Weldon on top form; Weldon tackling love, sex, ageing, death; Weldon at her wittiest best; Weldon unparalleled. Sophia is a 34-year-old film editor living in Soho. Her only living relation (she thinks), her grandmother Felicity, is an 83-year-old widow (several times) living in smart Connecticut. Sophia is torn between her delight in her freedom and a nagging desire for the family ties which everyone else grumbles about: casual sex is all very well, but who do you spend Christmas with? Her current bed-mate seems to be in love with a glamorous Hollywood film star (not that Sophia cares, of course: she's a New Woman); her mad mother is dead. All she has is Felicity. But Felicity is not your average granny. Temperamental, sophisticated, chic (and alarmingly eccentric), she has seen much of life, love and sex and is totally prepared to see more. Even if it is from a twilight home (The Golden Bowl Complex for Creative Retirement)...Twilight is not at all Felicity's idea of fun; and quite possibly she has more idea of fun than her granddaughter. As the two women's stories unravel, the past rears up with all its grimness and irony: but points the way to a future which may redeem them both.
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Smart, sexy, and infinitely charming, Rhode Island Blues tells the story of Sophia Moore, a loveless and guarded thirty-four-year-old film editor in London who believes her only living relative is her stormy and wild grandmother, Felicity. Troubled by her mother's long-ago suicide and her father's abandonment, Sophia overworks, incessantly contemplates her past, and continues a flat sexual affair with the famous director of her latest film. But when she travels to Rhode Island to help her grandmother settle into a retirement center, she begins to unravel mysteries about her family history that she never knew, while finding relatives she had no idea existed.
Fay Weldon's extraordinary wit lights up every page. Staggeringly beautiful and honest, Rhode Island Blues tells a story of longing, love, and, ultimately, forgiveness, as it holds a magnifying glass to the human heart.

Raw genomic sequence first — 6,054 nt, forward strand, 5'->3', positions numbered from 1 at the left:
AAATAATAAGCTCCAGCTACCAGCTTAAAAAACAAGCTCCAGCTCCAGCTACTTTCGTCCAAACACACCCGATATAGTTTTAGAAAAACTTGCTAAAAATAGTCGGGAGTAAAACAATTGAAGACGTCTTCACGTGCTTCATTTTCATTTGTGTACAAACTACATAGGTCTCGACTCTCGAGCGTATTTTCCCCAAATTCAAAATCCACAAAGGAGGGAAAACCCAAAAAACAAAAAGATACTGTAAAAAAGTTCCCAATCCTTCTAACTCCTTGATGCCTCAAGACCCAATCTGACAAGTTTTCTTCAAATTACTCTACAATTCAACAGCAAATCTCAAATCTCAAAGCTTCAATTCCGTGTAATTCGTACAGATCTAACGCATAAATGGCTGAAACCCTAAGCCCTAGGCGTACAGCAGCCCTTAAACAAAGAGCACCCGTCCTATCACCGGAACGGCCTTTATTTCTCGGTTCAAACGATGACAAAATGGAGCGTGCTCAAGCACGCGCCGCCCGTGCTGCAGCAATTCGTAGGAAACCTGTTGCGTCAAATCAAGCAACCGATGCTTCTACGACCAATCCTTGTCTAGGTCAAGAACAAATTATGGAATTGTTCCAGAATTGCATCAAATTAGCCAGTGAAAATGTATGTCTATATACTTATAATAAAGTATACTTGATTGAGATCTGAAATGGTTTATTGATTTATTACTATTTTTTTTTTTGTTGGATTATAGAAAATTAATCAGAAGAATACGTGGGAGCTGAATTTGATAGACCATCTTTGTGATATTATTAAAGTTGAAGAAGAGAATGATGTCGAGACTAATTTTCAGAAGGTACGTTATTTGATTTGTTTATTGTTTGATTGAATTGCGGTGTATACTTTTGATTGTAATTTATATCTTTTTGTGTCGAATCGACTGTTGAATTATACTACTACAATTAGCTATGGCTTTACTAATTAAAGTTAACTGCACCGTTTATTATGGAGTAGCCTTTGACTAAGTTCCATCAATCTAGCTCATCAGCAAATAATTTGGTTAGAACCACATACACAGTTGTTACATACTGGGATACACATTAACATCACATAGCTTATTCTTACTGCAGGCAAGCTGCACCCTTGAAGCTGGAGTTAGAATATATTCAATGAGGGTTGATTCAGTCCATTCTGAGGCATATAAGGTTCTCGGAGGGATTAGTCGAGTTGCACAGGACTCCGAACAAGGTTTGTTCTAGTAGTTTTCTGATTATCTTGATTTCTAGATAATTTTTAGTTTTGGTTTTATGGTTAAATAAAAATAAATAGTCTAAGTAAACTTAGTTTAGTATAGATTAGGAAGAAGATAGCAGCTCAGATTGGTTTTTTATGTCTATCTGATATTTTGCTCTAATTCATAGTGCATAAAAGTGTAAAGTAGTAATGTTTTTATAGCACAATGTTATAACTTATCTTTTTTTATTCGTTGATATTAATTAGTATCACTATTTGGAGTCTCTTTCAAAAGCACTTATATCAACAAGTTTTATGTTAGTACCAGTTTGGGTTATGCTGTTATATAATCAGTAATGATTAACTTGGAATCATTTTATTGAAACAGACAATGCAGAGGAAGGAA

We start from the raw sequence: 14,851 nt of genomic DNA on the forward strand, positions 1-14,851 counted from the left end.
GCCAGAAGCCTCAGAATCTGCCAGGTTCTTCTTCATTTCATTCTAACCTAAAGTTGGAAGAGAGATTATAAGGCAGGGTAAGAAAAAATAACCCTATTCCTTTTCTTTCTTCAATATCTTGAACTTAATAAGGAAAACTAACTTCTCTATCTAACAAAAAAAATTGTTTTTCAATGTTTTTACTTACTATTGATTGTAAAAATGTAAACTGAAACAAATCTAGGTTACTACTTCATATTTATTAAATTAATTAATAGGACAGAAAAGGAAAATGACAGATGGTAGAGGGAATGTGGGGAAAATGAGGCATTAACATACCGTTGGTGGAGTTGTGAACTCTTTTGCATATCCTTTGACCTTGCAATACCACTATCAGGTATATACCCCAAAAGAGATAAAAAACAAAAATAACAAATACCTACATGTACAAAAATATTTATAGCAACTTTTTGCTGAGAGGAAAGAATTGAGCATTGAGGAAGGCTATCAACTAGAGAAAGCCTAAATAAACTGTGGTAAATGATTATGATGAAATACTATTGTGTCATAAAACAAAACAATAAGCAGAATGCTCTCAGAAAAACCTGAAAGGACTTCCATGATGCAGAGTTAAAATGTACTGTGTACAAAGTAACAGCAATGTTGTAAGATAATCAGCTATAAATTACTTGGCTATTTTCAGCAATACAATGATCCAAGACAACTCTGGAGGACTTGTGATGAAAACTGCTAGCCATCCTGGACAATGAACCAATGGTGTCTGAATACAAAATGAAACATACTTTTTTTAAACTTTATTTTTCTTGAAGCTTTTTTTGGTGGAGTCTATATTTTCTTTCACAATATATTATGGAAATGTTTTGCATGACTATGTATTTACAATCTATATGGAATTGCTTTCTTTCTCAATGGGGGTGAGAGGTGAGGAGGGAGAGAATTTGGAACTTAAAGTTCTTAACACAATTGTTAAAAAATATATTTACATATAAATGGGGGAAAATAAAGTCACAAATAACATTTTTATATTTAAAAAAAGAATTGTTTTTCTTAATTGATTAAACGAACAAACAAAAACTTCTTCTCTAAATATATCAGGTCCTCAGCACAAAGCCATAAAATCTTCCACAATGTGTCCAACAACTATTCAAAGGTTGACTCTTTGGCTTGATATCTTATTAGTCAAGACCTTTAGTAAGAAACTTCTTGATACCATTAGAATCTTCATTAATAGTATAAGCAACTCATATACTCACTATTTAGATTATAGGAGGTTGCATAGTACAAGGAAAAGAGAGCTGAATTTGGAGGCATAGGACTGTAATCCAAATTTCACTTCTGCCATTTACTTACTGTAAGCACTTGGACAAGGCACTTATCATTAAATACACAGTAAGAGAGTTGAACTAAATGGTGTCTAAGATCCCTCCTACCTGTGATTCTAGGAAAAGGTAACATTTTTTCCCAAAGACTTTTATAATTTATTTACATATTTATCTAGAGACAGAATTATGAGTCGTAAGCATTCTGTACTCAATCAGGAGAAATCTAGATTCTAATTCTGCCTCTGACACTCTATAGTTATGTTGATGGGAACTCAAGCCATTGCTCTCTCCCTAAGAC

"Weldon's gift for spiking her witty and rompingly entertaining fiction with incisive social critiques flow unabated in her newest novel, a whirlwind drama of sexual politics and family secrets.... Smart and funny, Weldon's boldly plotted and finely crafted tale deftly satirizes our infinite capacity for self-delusion."--Booklist
"Felicity's escapades and Sophia's investigations alike reveal a familiar cast of villains...whose selfishness, greed, and cruelty Weldon's joyously caustic cadences hammer as they frolic and tickle the humorously humane readers she invites us to be."--Kirkus Reviews
Fay Weldon was born in England, was raised in New Zealand, and received her master's in economics and psychology from St. Andrews University in Scotland. She is the author of Big Girls Don't Cry, Wicked Women, Splitting, and The Life and Loves of a She-Devil, among many other novels, plays, and two books of nonfiction.About the Author:
Fay Weldon was born and raised in New Zealand. Her novels and short stories best-sell around the world and wherever they go are awarded great critical acclaim. Her film and TV work wins enthusiastic viewers by the million, worldwide.
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Book Description Flamingo, 2001. Brossura. Book Condition: nuovo. senza sovraccoperta. prima edizione. Bookseller Inventory # NA087